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What happened to East German coins, currency?

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By Richard Giedroyc

Germany saw the fall of the Berlin Wall on Nov. 9, 1989. The fall of the wall that symbolized despotism in East Germany quickly led to the collapse of its communist government and unification with West Germany on Oct. 3, 1990.


The East German Mark came to an end on July 1, 1990.

Political unification also meant the end of East Germany’s currency system. Coins and bank notes were to be converted to what had been West German marks by July 1, 1990, after which the eastern money was officially demonetized. The merger of the currencies was a necessary step in preparation of the unification of the two nations.

The story of the conversion of the East German currency is well documented, but what is seldom addressed is what happened to its now obsolete coins and bank notes. The Nov. 3 issue of the German newspaper Deutsche Welle sheds some light on this through KfW Banking Group’s historical archives director Lysann Goldbach. It was KfW that was given the responsibility of rebuilding East Germany’s economy following East Germany’s unification with West Germany.

Goldbach was referring to the aluminum composition coins of East Germany when she said, “Look here, these aluminum ‘chips’ were sold to the automotive industry, melted down and recycled. Automobile parts were probably made from old East German coins.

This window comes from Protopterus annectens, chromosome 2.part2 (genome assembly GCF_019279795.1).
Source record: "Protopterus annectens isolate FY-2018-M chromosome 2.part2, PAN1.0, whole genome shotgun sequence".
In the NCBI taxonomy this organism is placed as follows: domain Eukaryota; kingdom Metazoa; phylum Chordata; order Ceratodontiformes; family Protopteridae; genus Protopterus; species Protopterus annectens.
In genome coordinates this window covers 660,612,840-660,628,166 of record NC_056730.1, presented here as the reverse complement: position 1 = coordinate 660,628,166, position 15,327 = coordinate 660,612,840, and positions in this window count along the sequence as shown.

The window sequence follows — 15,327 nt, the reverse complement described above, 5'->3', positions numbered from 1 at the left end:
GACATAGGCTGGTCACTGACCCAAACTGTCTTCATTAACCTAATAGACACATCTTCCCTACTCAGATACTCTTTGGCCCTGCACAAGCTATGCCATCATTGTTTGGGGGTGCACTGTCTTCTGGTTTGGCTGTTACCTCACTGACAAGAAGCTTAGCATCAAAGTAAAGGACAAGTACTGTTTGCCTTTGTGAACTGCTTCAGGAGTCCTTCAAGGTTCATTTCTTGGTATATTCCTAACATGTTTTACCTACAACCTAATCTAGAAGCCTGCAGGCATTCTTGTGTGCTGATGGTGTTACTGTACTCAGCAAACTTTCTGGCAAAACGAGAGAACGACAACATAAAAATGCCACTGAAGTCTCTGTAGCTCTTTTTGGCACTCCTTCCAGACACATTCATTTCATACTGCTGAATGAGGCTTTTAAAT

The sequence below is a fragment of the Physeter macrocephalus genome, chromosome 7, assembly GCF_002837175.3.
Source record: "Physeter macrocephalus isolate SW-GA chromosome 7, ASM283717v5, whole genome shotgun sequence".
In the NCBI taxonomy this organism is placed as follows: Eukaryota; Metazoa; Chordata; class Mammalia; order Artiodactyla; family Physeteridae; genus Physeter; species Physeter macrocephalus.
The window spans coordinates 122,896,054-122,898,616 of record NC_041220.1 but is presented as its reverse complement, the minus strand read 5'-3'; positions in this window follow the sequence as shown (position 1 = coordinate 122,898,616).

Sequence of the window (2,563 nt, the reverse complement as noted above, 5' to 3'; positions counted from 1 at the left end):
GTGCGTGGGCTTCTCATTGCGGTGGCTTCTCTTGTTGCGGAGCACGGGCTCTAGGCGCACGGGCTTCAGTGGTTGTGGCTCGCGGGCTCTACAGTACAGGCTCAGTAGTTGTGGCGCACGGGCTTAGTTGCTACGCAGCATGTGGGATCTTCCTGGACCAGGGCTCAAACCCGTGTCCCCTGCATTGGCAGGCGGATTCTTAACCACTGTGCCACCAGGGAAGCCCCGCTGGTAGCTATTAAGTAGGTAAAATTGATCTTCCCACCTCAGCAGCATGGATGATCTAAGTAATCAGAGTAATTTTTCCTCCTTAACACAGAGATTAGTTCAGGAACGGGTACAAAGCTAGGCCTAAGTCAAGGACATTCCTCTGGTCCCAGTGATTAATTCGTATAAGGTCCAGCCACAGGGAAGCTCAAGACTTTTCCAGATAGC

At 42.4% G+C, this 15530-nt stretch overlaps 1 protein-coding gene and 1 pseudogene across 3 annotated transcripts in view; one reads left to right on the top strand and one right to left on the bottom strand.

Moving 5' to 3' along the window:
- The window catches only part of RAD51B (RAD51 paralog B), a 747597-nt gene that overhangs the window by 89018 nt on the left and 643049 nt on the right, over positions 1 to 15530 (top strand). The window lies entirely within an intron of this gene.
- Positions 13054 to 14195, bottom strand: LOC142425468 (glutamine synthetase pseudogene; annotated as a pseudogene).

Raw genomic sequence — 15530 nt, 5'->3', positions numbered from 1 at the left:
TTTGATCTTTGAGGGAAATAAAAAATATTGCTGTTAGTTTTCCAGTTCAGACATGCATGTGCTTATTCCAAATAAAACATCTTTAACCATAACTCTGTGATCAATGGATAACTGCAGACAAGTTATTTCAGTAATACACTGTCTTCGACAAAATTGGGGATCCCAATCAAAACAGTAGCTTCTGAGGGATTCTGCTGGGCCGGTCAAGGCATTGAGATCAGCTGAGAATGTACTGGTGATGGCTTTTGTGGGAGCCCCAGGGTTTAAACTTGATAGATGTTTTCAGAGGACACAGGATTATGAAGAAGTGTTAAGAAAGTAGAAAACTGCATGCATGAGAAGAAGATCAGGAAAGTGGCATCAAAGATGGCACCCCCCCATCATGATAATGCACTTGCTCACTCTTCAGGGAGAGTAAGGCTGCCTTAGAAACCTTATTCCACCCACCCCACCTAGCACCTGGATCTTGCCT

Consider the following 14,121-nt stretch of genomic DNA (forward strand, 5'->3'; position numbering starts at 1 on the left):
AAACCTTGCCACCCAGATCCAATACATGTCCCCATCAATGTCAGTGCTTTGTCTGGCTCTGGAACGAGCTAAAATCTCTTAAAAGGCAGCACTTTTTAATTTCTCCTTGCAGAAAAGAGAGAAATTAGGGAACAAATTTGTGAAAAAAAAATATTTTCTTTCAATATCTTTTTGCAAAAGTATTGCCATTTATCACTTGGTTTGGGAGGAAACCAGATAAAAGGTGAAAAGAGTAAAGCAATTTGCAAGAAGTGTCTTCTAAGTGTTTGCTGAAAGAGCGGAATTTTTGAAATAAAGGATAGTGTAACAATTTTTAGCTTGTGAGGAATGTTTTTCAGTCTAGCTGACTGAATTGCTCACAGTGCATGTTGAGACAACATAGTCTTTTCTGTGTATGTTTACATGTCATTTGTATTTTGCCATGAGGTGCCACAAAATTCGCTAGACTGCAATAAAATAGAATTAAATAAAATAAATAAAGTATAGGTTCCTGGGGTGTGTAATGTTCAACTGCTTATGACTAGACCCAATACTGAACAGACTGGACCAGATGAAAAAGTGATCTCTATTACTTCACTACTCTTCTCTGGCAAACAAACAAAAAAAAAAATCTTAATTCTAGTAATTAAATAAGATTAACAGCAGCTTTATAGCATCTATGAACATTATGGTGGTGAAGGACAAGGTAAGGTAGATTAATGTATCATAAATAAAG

“Of course not everything was handed in, and now the coins are worthless. Here, on the last possible day to exchange money, representatives from industrial combines and state enterprises queued in the banking hall to convert their last remaining stocks of East German money.” (The “here” to which Goldbach referred is the KfW headquarters building near Gendarmenmarkt in Berlin.)

Goldbach acknowledged some East German coins are in the KfW archives, but indicated it is likely others are still hoarded by individuals.

East German bank notes are another story. During 1991 what was left of East Germany’s former paper currency was buried in two sandstone caves near Halberstadt in Saxony-Anhalt, where it was anticipated due to the hostile environment the notes would decay. The notes became the property of KfW in 1994 following KfW’s merger with the successor of Staatsbank, East Germany’s former central bank.

Some time after this some of the obsolete East German notes began appearing in collector markets, where coin dealers were paying up to 15 euros per note for the 200- and 500-mark East German notes that had never been issued. Staatbank had these two denominations printed during the 1980s, however since 500 marks represented a typical worker’s salary for a month it was decided it would be inappropriate if such a high denomination was issued in what communist propaganda insisted was a “worker’s paradise.”

According to Deutsche Welle, the un-issued East German bank notes were being stolen from the caves in which they were stored. KfW moved the notes and had them destroyed in March 2002, however some of the 200- and 500-mark notes continued to appear in collector markets after this time.

A group of these notes described in the Deutsche Welle article as a “batch of millions” is now in the KfW archive, as well as printing plates for the 5-mark note.

This article was originally printed in World Coin News.
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